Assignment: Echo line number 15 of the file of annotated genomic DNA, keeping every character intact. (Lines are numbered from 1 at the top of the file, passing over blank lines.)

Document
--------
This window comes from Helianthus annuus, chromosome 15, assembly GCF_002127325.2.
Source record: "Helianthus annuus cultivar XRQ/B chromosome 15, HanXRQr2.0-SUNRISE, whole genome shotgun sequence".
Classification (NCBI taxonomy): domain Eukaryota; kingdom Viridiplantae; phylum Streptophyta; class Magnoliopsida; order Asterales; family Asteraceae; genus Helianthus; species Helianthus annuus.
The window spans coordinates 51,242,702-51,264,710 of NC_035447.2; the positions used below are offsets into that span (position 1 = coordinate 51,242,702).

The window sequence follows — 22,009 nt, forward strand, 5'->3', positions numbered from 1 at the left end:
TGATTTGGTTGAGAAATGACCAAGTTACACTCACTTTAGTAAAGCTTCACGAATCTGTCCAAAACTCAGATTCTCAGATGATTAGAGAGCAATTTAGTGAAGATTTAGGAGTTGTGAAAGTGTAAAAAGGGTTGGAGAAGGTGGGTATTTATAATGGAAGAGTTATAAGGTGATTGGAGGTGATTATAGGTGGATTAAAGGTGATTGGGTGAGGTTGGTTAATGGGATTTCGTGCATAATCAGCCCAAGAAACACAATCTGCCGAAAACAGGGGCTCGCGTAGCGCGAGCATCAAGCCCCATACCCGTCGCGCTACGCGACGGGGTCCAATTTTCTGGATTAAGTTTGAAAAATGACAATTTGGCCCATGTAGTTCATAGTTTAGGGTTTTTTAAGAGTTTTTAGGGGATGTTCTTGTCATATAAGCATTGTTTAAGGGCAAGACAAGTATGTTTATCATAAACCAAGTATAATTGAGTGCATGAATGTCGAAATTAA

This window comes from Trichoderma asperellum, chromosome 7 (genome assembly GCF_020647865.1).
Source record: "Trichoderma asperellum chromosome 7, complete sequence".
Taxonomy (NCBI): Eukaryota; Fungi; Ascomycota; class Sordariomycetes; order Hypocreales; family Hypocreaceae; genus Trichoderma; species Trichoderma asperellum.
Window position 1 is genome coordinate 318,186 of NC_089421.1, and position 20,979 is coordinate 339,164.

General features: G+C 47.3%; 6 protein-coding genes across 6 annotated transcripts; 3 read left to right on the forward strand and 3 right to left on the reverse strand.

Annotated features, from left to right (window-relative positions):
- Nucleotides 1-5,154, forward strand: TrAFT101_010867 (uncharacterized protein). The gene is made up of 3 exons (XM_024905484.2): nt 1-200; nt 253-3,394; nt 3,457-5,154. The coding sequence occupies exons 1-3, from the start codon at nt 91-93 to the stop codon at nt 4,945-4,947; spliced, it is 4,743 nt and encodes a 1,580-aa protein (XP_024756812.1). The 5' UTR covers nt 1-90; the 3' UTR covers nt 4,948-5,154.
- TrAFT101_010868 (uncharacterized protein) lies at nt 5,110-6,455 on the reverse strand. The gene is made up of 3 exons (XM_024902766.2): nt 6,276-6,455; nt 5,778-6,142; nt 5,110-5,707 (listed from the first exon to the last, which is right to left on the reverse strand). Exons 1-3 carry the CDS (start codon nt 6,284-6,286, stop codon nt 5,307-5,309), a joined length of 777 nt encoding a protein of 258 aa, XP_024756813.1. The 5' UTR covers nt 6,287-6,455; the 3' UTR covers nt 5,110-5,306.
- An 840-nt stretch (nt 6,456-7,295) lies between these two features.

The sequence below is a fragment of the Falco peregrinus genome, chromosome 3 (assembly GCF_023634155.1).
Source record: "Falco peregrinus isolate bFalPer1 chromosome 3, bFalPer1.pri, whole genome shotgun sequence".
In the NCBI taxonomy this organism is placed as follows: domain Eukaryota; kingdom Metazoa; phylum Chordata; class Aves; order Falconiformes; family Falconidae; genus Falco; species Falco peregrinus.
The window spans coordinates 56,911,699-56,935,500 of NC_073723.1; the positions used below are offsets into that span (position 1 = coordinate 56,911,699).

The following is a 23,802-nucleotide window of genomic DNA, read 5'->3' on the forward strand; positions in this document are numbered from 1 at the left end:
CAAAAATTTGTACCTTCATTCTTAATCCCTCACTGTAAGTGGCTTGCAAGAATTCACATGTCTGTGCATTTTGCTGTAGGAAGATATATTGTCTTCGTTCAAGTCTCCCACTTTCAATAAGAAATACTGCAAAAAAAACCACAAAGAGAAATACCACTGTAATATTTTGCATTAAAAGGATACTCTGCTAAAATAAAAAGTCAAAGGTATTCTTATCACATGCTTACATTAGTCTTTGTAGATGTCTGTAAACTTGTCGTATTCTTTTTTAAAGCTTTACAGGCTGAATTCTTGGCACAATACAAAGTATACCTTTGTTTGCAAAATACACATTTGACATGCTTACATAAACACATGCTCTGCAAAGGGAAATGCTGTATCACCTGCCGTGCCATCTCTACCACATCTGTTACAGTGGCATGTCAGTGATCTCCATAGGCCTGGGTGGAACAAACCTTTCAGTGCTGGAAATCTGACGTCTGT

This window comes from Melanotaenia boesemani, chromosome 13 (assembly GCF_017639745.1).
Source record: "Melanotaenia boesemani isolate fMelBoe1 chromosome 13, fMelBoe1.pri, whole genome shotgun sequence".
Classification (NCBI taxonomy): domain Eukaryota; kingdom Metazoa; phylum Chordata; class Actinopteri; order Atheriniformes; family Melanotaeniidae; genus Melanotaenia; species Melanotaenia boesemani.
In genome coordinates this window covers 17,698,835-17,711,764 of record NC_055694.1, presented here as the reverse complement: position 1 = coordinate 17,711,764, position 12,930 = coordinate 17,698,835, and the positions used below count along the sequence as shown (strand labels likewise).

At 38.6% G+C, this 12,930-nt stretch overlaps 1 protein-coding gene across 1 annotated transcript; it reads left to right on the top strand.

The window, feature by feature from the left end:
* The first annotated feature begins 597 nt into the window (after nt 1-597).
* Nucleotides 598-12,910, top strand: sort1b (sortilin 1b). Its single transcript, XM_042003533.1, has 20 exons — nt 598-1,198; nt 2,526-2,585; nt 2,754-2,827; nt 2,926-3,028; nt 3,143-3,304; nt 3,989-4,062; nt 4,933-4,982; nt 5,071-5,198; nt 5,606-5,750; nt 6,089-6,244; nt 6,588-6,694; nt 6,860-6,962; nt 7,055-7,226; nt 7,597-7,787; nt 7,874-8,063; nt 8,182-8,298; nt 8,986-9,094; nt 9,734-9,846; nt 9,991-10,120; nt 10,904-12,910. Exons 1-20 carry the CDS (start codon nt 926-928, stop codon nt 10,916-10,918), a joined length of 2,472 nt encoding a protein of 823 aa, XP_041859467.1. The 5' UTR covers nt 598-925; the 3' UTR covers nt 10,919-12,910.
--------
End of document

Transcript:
- An 840-nt stretch (nt 6,456-7,295) lies between these two features.